Please see a Occupational Therapist who has received the proper training for Sensory Integration. It can make all the difference!
My son has ADHD with Sensory Integration Dysfunction as well. He also has FAS and RAD (Fetal Alcohol Effect and Reactive Attachment Disorder). He wil sit and rock as long as we will allow it, and that can become very aggressive, he licks everything, picky eater, loves to be spun in circles, overstimulated by the classroom, picky about his clothes, needs structure 100% of the time, very social, and screams a lot. I could go on.
We begin Occupational Therapy for him this coming Wednesday. I can't wait. They are going to do brushing techniques, and other therapies that worm mentioned as well for our son. We also have a heavy blanket, or you can also use a quilt to roll him up like a 'hotdog' when he gets overstimulated, to calm him down. That really helps our son. It is a game to him and helps him get himself back together without causing any harm to himself or others.
a loving heart is the truest wisdom
I think you will see a big difference in your son as he begins OT. We have gone the OT route three times in the last five years. The first time we went three months, and while it helped, I felt the OT ended therapy too soon. The second time was group Occupational and Speech therapy, which was a waste of time. This time we are doing OT with a very well-qualified OT and she introduced the listening therapy. It has really helped. We have gone on a biweekly basis since April.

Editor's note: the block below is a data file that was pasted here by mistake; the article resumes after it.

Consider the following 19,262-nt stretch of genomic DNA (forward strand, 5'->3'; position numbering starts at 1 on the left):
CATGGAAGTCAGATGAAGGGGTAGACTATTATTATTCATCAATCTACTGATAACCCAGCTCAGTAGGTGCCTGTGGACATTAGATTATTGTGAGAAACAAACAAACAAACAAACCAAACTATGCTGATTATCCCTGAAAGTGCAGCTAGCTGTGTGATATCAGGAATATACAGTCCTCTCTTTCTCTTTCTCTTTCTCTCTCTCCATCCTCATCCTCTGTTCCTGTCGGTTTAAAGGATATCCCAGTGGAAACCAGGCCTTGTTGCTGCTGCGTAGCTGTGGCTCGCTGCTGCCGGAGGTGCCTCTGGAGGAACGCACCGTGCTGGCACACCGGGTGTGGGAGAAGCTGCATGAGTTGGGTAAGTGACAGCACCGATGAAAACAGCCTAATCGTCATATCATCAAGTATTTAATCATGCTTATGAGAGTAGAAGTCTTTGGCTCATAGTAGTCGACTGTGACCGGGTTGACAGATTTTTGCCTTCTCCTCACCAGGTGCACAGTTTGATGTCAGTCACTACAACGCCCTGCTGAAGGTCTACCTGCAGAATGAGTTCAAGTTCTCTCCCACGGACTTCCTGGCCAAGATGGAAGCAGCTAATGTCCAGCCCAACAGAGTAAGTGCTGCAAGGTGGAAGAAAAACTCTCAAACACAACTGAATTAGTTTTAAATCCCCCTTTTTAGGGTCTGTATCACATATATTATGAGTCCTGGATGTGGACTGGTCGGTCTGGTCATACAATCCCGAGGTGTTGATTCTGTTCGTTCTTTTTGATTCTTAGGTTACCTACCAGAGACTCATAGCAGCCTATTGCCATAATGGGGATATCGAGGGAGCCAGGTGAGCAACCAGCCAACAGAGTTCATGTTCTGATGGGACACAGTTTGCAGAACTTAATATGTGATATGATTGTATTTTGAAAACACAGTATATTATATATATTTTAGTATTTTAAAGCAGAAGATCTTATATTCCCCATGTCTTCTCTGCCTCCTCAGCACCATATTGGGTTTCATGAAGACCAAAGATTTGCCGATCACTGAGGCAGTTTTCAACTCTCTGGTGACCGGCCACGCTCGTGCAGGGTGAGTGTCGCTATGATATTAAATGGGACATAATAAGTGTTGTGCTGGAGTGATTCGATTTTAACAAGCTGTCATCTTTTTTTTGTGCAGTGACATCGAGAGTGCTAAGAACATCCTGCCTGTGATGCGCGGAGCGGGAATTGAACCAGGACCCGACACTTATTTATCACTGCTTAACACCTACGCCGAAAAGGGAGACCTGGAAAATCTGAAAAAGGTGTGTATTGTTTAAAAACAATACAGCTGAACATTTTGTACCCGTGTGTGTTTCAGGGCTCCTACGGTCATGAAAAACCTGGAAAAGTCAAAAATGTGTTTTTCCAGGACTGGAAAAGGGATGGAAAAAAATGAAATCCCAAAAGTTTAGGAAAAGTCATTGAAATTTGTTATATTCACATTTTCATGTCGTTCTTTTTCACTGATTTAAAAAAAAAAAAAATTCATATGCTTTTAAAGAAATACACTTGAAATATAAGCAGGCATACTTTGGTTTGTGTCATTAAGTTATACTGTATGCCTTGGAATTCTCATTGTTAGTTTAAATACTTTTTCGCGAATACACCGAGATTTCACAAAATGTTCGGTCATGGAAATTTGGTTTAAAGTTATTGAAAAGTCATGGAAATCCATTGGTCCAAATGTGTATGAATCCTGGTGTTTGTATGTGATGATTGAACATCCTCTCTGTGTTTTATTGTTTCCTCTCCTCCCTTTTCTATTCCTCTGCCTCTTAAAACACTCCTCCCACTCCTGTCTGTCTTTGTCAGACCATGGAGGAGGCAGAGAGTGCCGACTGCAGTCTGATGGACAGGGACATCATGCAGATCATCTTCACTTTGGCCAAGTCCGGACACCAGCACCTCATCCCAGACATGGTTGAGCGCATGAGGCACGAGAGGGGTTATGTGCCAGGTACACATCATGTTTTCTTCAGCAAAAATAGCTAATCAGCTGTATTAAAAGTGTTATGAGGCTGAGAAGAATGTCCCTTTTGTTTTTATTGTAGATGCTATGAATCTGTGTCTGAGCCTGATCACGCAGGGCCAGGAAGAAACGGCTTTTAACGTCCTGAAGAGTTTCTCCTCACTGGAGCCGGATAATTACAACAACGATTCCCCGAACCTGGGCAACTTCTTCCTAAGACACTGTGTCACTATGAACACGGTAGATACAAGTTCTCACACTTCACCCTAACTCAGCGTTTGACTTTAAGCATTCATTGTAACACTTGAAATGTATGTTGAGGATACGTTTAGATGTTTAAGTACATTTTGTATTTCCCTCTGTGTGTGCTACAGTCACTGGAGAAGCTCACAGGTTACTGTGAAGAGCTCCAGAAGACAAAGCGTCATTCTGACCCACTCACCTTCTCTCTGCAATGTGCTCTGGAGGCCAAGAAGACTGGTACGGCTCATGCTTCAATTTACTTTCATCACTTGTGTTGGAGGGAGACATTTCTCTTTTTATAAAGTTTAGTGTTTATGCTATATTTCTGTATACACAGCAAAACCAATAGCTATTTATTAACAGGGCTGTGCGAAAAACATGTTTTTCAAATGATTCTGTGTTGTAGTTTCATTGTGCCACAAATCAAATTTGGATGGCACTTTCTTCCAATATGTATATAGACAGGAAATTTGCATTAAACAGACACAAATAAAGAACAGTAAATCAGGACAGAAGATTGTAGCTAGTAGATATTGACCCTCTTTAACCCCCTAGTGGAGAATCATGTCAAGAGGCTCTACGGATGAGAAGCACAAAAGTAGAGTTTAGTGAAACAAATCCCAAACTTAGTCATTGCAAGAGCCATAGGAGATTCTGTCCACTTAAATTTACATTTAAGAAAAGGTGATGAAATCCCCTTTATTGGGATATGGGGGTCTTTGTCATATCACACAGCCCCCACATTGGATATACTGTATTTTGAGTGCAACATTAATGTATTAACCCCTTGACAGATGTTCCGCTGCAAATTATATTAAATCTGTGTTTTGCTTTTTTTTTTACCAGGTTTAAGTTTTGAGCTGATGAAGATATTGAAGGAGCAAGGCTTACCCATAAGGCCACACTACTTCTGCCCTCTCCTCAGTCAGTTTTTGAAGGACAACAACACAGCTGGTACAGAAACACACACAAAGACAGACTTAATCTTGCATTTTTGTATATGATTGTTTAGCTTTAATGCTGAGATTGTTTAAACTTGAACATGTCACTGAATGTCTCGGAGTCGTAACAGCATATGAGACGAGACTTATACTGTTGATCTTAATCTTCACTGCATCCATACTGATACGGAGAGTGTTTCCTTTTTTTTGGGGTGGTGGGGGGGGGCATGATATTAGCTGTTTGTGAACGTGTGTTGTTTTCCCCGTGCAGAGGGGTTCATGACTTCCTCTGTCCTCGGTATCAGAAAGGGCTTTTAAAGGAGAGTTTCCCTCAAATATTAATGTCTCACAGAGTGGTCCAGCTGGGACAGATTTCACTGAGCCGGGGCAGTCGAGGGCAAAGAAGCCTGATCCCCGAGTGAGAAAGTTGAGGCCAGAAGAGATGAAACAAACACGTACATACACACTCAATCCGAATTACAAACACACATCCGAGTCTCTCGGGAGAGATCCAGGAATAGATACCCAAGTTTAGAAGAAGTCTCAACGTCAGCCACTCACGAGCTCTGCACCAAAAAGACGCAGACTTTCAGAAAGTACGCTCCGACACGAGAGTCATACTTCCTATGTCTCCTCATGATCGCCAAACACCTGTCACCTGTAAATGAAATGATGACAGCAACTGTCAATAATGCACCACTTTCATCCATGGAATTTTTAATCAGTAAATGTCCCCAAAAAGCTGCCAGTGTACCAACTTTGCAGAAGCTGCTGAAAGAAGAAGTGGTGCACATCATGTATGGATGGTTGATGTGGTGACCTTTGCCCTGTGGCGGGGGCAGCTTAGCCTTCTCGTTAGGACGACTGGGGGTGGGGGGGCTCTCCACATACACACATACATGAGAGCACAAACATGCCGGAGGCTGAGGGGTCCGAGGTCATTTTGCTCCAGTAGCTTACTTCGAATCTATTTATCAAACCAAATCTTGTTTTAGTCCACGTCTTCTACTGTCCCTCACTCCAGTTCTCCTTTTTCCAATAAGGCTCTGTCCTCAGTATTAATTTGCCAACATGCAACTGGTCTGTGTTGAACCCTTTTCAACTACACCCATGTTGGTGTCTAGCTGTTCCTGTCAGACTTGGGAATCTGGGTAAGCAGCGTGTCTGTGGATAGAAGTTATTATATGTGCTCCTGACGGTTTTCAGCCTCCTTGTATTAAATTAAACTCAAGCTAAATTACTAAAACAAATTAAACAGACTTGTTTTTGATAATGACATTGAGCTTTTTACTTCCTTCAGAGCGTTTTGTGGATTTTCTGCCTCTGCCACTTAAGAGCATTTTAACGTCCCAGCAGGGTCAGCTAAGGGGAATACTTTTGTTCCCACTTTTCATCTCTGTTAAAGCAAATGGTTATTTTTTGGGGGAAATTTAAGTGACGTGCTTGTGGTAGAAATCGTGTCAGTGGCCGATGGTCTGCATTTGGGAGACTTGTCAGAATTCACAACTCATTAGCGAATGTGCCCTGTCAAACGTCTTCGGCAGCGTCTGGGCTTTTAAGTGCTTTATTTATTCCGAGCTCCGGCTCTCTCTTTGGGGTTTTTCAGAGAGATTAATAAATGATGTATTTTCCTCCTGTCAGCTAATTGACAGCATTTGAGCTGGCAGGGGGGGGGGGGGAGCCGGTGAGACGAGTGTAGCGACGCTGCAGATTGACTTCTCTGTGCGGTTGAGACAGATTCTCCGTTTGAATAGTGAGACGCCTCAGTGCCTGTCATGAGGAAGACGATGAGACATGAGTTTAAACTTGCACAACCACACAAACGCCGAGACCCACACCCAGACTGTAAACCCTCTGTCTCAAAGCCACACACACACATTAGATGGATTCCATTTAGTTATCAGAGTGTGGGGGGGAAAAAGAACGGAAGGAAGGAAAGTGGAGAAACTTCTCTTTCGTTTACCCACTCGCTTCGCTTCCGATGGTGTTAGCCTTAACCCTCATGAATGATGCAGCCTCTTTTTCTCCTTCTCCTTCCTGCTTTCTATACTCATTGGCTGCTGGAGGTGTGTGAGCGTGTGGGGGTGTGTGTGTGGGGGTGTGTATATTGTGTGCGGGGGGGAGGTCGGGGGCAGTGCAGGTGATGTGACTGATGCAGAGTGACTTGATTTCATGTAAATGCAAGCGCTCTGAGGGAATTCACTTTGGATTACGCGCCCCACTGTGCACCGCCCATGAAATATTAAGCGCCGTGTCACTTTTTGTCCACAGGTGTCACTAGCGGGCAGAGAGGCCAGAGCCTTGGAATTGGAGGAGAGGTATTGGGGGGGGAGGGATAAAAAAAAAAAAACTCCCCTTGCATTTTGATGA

You mention your son has RAD and FAS. Please keep in mind that often times the attachment problems can be sensory related. I wondered about an attachment problem with my son before I started OT the first time. The OT explained that children with major sensory issues have attachment issues just because they are so highly sensitive. As my son's sensory issues subsided, the attachment blossomed. He has been 100% attached to us ever since. I wonder if your child was adopted? We adopted my son (and another child too) from Russia, so I really do understand the issues you face.
Both of our sons are adopted from Russia too. It has been a whirlwind experience parenting our sons at times. We are so blessed with them in our lives.